It’s the most elusive feat in two very different sports. In horse racing, a thoroughbred must win the three most significant events on American soil over the course of five short, grueling weeks. In baseball, a hitter must lead his league in batting average, home runs, and runs batted in over the longest, most grueling season in American team sports.
Each feat, of course, is called the Triple Crown. And I, for one, am desperate to see the achievement.
It’s been 34 years since Affirmed won the 1978 Belmont Stakes to become thoroughbred racing’s 11th Triple Crown champion. The drought is the longest since Sir Barton became the first horse to win the Kentucky Derby, Preakness, and Belmont in 1919. (The longest horse-racing fans had waited before was 25 years, between Citation in 1948 and the legendary Secretariat in 1973.) As impossible as the challenge may seem, it hasn’t always been this way. Four horses won the Triple Crown over an eight-year stretch in the 1940s and three pulled the trick over a six-year period in the 1970s. (A fourth Triple Crown in the Seventies was all but certain until Spectacular Bid famously stepped on a needle before the 1979 Belmont.)
Can I’ll Have Another make the pantheon of Triple Crown champions a dandy dozen on June 9th in New York? Does the chestnut beauty have what 11 horses since 1978 have not: that one extra slice of spirit, will, muscle, heart, determination? Needless to say, the Belmont (at a mile-and-a-half) is the toughest of the Triple Crown races to win, and that’s without the pressure of carving your name in marble for eternity. I’ll Have Another may not feel the weight of 34 years on his considerable shoulders, but you can bet his trainer (Doug O’Neill) and jockey (Mario Gutierrez) will be trembling when the gates open at the Belmont. Between 1997 and 2004, six horses won the Derby and the Preakness, including perceived titans (Charismatic and War Emblem) and darling long shots (Funny Cide and Smarty Jones). But not one of them finished ahead of the pack at the Belmont.
Regrettably, we won’t get the chance to see one of horse racing’s greatest rivalries culminate, as Bodemeister — runner-up to I’ll Have Another at both this year’s Derby and Preakness — is being held out of the Belmont. (Trainer Bob Baffert claims his horse needs the rest.) Perhaps this is a break in I’ll Have Another’s — and history’s — favor. But I also wonder if I’ll Have Another needs the pace-setting Bodemeister as the great Affirmed needed Alydar (runner-up in all three races in 1978). ***
If we can’t have a four-legged Triple Crown champion in 2012, might we find one in the national pastime? Baseball’s crownless drought is actually longer than horse racing’s. Not since Boston’s Carl Yastrzemski led the American League with 44 home runs, 121 RBIs, and a .326 batting average in 1967 has a hitter achieved the greatest single-season achievement in the sport. (And it hasn’t happened in the National League since the Cardinals’ Joe Medwick pulled it off ... in 1937.) Here’s a partial list of sluggers you may know who did not win a Triple Crown: Babe Ruth, Joe DiMaggio, Stan Musial, Hank Aaron, Willie Mays, Roberto Clemente, Ernie Banks, Albert Pujols. Only 12 players have been fitted for the Crown (with Rogers Hornsby and Ted Williams each achieving the feat twice).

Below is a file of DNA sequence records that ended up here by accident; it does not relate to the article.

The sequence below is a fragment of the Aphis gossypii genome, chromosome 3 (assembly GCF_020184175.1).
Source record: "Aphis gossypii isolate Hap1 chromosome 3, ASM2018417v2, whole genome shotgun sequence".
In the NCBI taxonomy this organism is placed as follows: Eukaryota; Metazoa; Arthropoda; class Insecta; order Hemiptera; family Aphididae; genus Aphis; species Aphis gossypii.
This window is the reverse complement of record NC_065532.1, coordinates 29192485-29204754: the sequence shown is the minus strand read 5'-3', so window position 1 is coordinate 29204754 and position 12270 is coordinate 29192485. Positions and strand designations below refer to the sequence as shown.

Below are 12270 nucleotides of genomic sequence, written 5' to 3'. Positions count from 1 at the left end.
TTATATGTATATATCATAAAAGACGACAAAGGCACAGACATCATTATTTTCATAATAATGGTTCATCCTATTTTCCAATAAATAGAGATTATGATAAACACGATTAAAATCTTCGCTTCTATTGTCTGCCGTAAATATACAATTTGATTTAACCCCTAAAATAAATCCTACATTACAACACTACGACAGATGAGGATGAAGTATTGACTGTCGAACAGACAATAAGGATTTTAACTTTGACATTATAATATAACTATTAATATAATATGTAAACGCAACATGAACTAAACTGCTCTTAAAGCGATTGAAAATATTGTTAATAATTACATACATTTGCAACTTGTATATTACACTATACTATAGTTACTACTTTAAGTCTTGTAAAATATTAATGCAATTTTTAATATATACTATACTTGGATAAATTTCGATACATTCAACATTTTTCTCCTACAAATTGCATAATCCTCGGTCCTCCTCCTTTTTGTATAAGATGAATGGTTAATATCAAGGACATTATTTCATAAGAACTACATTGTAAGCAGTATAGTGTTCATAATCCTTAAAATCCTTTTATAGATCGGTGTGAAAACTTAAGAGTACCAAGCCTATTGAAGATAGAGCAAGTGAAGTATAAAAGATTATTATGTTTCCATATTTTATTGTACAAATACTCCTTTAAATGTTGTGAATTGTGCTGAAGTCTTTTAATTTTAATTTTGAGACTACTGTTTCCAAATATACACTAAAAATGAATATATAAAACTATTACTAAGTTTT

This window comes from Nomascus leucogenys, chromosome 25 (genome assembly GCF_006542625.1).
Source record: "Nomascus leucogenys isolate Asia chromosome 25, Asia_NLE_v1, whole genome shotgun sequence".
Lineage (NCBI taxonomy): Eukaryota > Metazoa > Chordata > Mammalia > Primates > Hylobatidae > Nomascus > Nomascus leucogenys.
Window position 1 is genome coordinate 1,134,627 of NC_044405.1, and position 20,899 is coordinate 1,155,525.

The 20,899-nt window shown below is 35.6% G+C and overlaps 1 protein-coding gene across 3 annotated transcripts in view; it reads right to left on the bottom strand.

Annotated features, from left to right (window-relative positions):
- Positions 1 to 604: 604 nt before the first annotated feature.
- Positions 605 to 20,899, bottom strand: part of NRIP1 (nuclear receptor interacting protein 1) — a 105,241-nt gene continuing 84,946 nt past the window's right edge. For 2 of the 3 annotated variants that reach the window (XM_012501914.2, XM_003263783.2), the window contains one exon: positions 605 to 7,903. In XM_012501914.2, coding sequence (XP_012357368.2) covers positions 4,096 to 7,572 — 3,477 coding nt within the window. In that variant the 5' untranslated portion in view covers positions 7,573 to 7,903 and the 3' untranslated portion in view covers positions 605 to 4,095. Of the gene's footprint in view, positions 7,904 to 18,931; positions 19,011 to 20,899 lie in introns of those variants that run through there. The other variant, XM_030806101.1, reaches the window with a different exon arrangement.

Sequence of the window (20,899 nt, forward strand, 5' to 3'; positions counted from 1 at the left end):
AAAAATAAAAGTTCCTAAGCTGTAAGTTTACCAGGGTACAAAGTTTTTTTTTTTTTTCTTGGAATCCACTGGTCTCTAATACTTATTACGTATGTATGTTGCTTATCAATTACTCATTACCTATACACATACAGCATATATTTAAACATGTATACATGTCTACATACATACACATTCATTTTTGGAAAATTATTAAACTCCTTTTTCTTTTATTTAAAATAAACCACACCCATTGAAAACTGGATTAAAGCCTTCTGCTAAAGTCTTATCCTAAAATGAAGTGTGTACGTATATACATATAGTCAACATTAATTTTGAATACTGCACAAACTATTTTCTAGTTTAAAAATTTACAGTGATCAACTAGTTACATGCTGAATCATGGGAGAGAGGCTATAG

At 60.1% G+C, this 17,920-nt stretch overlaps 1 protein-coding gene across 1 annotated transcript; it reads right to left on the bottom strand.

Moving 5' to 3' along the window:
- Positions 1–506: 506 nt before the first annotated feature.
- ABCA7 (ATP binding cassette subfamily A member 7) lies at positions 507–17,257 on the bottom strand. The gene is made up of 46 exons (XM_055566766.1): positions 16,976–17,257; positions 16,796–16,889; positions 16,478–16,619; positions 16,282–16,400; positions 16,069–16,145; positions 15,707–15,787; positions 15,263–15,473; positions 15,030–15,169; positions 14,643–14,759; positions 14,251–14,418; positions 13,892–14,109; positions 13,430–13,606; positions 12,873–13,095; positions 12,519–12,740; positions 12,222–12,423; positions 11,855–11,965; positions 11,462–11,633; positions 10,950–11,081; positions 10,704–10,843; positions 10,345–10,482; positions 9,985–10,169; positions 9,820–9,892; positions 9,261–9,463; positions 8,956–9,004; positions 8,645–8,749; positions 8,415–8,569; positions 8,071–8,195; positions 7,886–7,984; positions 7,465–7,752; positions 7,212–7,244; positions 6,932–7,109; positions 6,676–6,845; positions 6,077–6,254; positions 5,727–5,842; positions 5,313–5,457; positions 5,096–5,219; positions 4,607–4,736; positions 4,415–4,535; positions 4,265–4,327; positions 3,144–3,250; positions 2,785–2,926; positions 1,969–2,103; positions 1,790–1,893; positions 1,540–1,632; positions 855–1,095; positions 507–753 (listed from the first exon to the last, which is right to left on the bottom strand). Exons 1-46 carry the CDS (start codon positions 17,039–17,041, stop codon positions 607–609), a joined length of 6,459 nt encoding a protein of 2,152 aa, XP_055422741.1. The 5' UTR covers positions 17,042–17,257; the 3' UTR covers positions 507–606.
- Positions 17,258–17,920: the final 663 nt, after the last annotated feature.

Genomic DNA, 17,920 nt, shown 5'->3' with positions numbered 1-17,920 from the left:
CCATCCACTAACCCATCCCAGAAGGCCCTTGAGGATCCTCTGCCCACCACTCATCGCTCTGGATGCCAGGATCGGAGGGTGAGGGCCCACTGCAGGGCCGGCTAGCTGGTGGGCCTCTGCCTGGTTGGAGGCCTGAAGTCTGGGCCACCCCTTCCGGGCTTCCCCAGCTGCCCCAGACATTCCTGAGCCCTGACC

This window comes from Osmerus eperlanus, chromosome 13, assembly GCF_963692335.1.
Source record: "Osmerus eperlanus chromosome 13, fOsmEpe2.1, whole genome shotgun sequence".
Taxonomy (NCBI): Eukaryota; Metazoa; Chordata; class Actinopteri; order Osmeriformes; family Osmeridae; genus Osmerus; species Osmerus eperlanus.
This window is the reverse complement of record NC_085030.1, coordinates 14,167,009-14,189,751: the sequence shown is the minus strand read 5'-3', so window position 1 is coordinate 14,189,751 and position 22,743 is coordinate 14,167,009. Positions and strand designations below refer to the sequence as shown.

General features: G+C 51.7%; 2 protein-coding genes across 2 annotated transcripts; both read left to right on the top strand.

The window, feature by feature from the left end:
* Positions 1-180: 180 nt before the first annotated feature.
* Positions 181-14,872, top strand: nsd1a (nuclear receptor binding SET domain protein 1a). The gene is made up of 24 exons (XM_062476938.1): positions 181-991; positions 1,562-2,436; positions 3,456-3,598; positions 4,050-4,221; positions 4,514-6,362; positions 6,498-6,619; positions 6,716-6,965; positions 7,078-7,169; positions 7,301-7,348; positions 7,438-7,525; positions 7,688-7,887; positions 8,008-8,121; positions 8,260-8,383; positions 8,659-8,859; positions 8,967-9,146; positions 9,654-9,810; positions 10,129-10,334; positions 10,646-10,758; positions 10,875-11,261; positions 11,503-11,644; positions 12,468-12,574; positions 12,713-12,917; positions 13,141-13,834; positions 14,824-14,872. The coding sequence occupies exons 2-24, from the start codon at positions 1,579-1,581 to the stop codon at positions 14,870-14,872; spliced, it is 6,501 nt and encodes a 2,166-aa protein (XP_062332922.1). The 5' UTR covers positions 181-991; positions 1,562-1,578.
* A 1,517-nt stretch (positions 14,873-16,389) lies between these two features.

Which brings us to the current season as enjoyed by Texas outfielder Josh Hamilton. Through Sunday, Hamilton leads the American League with 18 home runs, 47 RBIs and a jaw-dropping .389 batting average. And it’s that last figure that gives Crown watchers real hope.
Homers and RBIs go together like hot dogs and mustard. Since 1968, 23 players have led the National League in both departments. In the American League, 18 hitters have accumulated the necessary totals for two-thirds of the Crown. But all 41 times, these players came up short for that pesky batting title.
Hamilton, of course, has already won a batting championship (.359 in 2010). His current lead over Chicago’s Paul Konerko is 22 points, with Yankee shortstop Derek Jeter a distant third (.347). This could be The Year.
A team will win the NBA championship next month. And I guarantee you a team will do the same thing in 2013. A golfer will have the weekend of his life in a few short weeks and be crowned U.S. Open champion. This will repeat itself in 2013. But a Triple Crown? I’ll take one in either of its grand forms. It’s the kind of sports story that can define a generation. And, I’m convinced, it will be worth the wait.